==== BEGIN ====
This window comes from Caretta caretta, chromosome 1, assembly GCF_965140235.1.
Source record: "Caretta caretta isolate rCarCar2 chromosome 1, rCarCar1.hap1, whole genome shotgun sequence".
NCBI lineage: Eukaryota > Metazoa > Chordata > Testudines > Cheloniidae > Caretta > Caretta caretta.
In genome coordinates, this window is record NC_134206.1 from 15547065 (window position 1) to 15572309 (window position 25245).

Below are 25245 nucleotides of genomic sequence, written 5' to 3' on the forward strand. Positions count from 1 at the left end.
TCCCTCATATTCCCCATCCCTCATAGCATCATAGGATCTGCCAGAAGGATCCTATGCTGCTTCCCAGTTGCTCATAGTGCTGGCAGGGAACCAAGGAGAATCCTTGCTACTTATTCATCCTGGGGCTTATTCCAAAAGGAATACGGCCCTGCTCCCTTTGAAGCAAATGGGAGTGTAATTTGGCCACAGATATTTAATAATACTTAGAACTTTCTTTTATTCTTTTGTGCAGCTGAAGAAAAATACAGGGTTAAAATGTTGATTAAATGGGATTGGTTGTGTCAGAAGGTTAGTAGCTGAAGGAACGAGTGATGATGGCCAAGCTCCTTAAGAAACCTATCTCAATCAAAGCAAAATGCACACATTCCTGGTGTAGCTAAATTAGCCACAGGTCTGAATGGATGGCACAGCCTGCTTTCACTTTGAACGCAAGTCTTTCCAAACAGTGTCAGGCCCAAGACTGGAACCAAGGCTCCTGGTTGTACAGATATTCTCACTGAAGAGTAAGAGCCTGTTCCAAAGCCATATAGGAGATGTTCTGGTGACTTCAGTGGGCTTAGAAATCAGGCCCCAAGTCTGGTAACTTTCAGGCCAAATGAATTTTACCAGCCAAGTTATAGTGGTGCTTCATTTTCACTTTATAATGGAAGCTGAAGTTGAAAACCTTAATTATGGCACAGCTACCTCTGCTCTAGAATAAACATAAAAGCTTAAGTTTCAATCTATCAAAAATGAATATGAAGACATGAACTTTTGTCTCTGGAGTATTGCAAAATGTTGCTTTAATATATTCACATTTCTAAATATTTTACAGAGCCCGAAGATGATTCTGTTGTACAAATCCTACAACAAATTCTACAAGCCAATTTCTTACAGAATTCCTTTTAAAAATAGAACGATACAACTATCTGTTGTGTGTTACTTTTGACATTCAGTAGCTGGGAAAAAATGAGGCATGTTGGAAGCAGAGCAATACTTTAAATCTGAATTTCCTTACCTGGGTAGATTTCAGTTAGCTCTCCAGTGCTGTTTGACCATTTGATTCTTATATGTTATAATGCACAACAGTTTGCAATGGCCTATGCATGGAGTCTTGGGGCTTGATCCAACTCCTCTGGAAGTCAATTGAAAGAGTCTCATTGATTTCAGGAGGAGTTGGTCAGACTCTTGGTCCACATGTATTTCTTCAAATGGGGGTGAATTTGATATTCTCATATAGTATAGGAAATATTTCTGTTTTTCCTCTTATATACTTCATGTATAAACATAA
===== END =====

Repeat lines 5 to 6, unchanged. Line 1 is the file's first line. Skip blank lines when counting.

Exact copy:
Below are 25245 nucleotides of genomic sequence, written 5' to 3' on the forward strand. Positions count from 1 at the left end.
TCCCTCATATTCCCCATCCCTCATAGCATCATAGGATCTGCCAGAAGGATCCTATGCTGCTTCCCAGTTGCTCATAGTGCTGGCAGGGAACCAAGGAGAATCCTTGCTACTTATTCATCCTGGGGCTTATTCCAAAAGGAATACGGCCCTGCTCCCTTTGAAGCAAATGGGAGTGTAATTTGGCCACAGATATTTAATAATACTTAGAACTTTCTTTTATTCTTTTGTGCAGCTGAAGAAAAATACAGGGTTAAAATGTTGATTAAATGGGATTGGTTGTGTCAGAAGGTTAGTAGCTGAAGGAACGAGTGATGATGGCCAAGCTCCTTAAGAAACCTATCTCAATCAAAGCAAAATGCACACATTCCTGGTGTAGCTAAATTAGCCACAGGTCTGAATGGATGGCACAGCCTGCTTTCACTTTGAACGCAAGTCTTTCCAAACAGTGTCAGGCCCAAGACTGGAACCAAGGCTCCTGGTTGTACAGATATTCTCACTGAAGAGTAAGAGCCTGTTCCAAAGCCATATAGGAGATGTTCTGGTGACTTCAGTGGGCTTAGAAATCAGGCCCCAAGTCTGGTAACTTTCAGGCCAAATGAATTTTACCAGCCAAGTTATAGTGGTGCTTCATTTTCACTTTATAATGGAAGCTGAAGTTGAAAACCTTAATTATGGCACAGCTACCTCTGCTCTAGAATAAACATAAAAGCTTAAGTTTCAATCTATCAAAAATGAATATGAAGACATGAACTTTTGTCTCTGGAGTATTGCAAAATGTTGCTTTAATATATTCACATTTCTAAATATTTTACAGAGCCCGAAGATGATTCTGTTGTACAAATCCTACAACAAATTCTACAAGCCAATTTCTTACAGAATTCCTTTTAAAAATAGAACGATACAACTATCTGTTGTGTGTTACTTTTGACATTCAGTAGCTGGGAAAAAATGAGGCATGTTGGAAGCAGAGCAATACTTTAAATCTGAATTTCCTTACCTGGGTAGATTTCAGTTAGCTCTCCAGTGCTGTTTGACCATTTGATTCTTATATGTTATAATGCACAACAGTTTGCAATGGCCTATGCATGGAGTCTTGGGGCTTGATCCAACTCCTCTGGAAGTCAATTGAAAGAGTCTCATTGATTTCAGGAGGAGTTGGTCAGACTCTTGGTCCACATGTATTTCTTCAAATGGGGGTGAATTTGATATTCTCATATAGTATAGGAAATATTTCTGTTTTTCCTCTTATATACTTCATGTATAAACATAA